Iran tops world league for money laundering and terror finance

Updated 14 September 2017
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Iran tops world league for money laundering and terror finance

RIYADH: Iran has topped the world league table for money laundering and terror financing for the third consecutive year.
It was followed by Afghanistan, Guinea-Bissau, Tajikistan and Laos in the annual rankings compiled by the Basel Institute on Governance, an independent anti-corruption group based in Switzerland. The three lowest ranked countries were Finland, Lithuania and Estonia.
In the list of 146 countries, Saudi Arabia ranked 93rd, which gives the Kingdom’s banking system a superior rating to that of Turkey in 43rd, Pakistan in 46th, China in 51st, Russia in 64th and India in 88th, and only marginally behind Japan in 98th.
“The Kingdom has a clean record as far as money laundering is concerned,” said Syed Ahmed Ziauddin, chief of the financial institutions and public sector at Bank Aljazira. “All financial institutions, including banks, have a high compliance rating within the framework of international regulations and guidelines issued by the Saudi Arabian Monetary Authority. The banks in the Kingdom have world-class technical platforms on a par with advanced countries.”
Marwan Jafri, another local banker, said: “Saudi banks are fully committed to fighting money laundering and combating terrorism financing by adopting and maintaining appropriate policies, systems and controls. But there are ample proofs in the public domain about the involvement of Iran in money laundering and terror financing.”
This is the sixth year in which the institute has compiled its rankings. Its report says the greatest improvements in the past year have been made by Sudan, Taiwan, and Bangladesh. In South Asia, Afghanistan is the highest-risk country followed by Nepal, Sri Lanka and Pakistan.
 


Kushner: Trump wants fair deal for Palestinians

Updated 25 June 2019
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Kushner: Trump wants fair deal for Palestinians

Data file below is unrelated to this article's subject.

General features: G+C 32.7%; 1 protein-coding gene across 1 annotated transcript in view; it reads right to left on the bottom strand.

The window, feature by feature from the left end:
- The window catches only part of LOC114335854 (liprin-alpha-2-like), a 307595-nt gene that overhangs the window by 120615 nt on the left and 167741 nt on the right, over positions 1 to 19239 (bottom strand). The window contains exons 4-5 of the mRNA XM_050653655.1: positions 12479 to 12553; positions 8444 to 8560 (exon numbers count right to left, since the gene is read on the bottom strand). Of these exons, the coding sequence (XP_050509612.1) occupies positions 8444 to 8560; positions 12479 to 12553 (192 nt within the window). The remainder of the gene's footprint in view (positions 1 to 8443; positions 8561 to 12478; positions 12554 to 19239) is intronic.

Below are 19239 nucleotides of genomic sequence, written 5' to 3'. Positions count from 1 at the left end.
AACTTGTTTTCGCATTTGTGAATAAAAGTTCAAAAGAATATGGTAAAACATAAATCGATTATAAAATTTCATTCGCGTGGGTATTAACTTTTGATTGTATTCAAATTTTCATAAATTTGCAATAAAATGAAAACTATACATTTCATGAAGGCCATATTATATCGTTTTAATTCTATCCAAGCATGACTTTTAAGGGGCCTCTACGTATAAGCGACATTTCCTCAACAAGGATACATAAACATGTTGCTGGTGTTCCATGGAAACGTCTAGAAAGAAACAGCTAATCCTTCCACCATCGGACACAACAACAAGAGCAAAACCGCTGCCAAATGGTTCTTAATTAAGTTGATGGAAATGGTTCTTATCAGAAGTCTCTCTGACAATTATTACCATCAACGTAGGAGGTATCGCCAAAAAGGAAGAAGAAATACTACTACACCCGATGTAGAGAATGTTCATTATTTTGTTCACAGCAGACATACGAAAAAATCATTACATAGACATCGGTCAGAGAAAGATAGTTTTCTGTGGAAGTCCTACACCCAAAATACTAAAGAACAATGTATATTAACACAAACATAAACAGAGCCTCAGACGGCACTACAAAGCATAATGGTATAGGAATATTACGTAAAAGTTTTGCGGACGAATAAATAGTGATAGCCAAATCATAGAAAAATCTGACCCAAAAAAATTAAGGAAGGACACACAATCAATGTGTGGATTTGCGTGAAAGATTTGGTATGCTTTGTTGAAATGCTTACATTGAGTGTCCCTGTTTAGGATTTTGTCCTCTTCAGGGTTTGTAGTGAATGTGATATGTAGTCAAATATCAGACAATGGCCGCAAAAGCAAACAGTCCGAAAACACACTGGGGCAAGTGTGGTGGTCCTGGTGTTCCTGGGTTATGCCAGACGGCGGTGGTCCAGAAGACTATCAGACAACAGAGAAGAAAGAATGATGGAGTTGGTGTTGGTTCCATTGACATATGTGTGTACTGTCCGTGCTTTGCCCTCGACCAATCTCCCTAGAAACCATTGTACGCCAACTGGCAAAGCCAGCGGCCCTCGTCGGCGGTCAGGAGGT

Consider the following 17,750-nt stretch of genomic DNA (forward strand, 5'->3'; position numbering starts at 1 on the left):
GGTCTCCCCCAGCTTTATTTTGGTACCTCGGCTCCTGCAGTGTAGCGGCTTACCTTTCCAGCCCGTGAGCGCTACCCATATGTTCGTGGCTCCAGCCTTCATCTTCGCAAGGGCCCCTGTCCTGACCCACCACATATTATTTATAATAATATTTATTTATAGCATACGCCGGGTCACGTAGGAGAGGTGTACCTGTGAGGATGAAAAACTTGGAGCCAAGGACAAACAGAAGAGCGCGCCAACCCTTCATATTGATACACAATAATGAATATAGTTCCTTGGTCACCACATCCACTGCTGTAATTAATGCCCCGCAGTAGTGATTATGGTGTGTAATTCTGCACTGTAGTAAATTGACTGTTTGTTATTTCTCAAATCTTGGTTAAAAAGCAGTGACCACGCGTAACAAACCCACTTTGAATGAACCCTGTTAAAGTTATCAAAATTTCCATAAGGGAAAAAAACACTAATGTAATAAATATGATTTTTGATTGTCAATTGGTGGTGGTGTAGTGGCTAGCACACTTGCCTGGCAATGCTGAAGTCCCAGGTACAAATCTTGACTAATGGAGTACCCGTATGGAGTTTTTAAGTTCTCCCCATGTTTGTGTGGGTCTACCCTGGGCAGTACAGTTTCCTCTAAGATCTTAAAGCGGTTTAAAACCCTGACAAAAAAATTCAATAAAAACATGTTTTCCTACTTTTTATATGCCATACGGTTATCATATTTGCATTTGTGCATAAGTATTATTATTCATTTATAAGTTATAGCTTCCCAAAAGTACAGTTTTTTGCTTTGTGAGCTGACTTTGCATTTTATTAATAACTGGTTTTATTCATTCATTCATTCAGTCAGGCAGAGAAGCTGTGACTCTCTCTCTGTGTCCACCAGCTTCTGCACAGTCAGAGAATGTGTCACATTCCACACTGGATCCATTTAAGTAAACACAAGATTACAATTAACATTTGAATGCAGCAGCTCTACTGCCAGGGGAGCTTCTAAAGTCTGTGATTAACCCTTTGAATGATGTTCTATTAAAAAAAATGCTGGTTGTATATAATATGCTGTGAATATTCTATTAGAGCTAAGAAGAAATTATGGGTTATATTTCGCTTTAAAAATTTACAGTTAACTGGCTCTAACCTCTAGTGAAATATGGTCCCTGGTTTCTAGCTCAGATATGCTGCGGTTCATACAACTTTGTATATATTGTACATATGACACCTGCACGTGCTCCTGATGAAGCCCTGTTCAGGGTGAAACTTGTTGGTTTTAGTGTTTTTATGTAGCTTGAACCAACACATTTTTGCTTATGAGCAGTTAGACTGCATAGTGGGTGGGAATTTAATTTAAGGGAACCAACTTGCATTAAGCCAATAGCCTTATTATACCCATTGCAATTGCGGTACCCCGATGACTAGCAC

• Fighting new economic plan ‘a strategic mistake,’ White House adviser says
  • Says plan would double Palestinian GDP in 10 years, create over a million jobs

MANAMA, Bahrain: Donald Trump wants a fair deal for Palestinians, the US president’s adviser and son-in-law Jared Kushner said on the eve of the launch in Bahrain of the White House’s $50 billion “peace for prosperity” plan.

The Palestinians are missing an opportunity to participate in the Middle East peace process by boycotting the Bahrain conference, Kushner said. “This is a strong package that has been put together. Fighting it instead of embracing it, I think, is a strategic mistake.”

The plan proposes a global investment fund for Palestine and neighboring Arab states, and a $5 billion transport corridor between the West Bank and Gaza. Palestinian leaders have rejected it, but Kushner said their criticism was “more emotional than specific.”

“Nobody has refuted our core premise that this would do a lot to stimulate the economy,” he said. “The Palestinian people have been trapped in a situation for a long time and we wanted to show them, and their leadership, that there is a pathway forward that could be quite exciting.”

The Palestinian people have been trapped in a situation for a long time and we wanted to show them, and their leadership, that there is a pathway forward that could be quite exciting.

Jared Kushner, US president’s adviser

Kushner said Trump decisions such as recognizing Jerusalem as Israel’s capital and moving the US Embassy there from Tel Aviv were evidence that the president kept his promises.

“The Palestinians might not have liked his Jerusalem decision, but he made a promise and he did it,” he said. What the president wanted now was “to give the Palestinian people a fair solution.”

Kushner said the plan would double the GDP in 10 years, create over a million jobs, reduce poverty by 50 percent and bring unemployment to below 10 percent.

“We believe this doable,” he said. “It’s hard, but if there’s a peace agreement and we set up the right structure, we think it could really lead to improving people’s lives in a substantial way.

“I think there is a lot of enthusiasm in the West Bank and Gaza to see if we can find a political solution so that this can be implemented.”

The political element of the White House plan has been delayed by uncertainty in Israel, where there will be elections this year after an earlier vote failed to produce a stable coalition, and Prime Minister Benjamin Netanyahu may also face a criminal trial for corruption.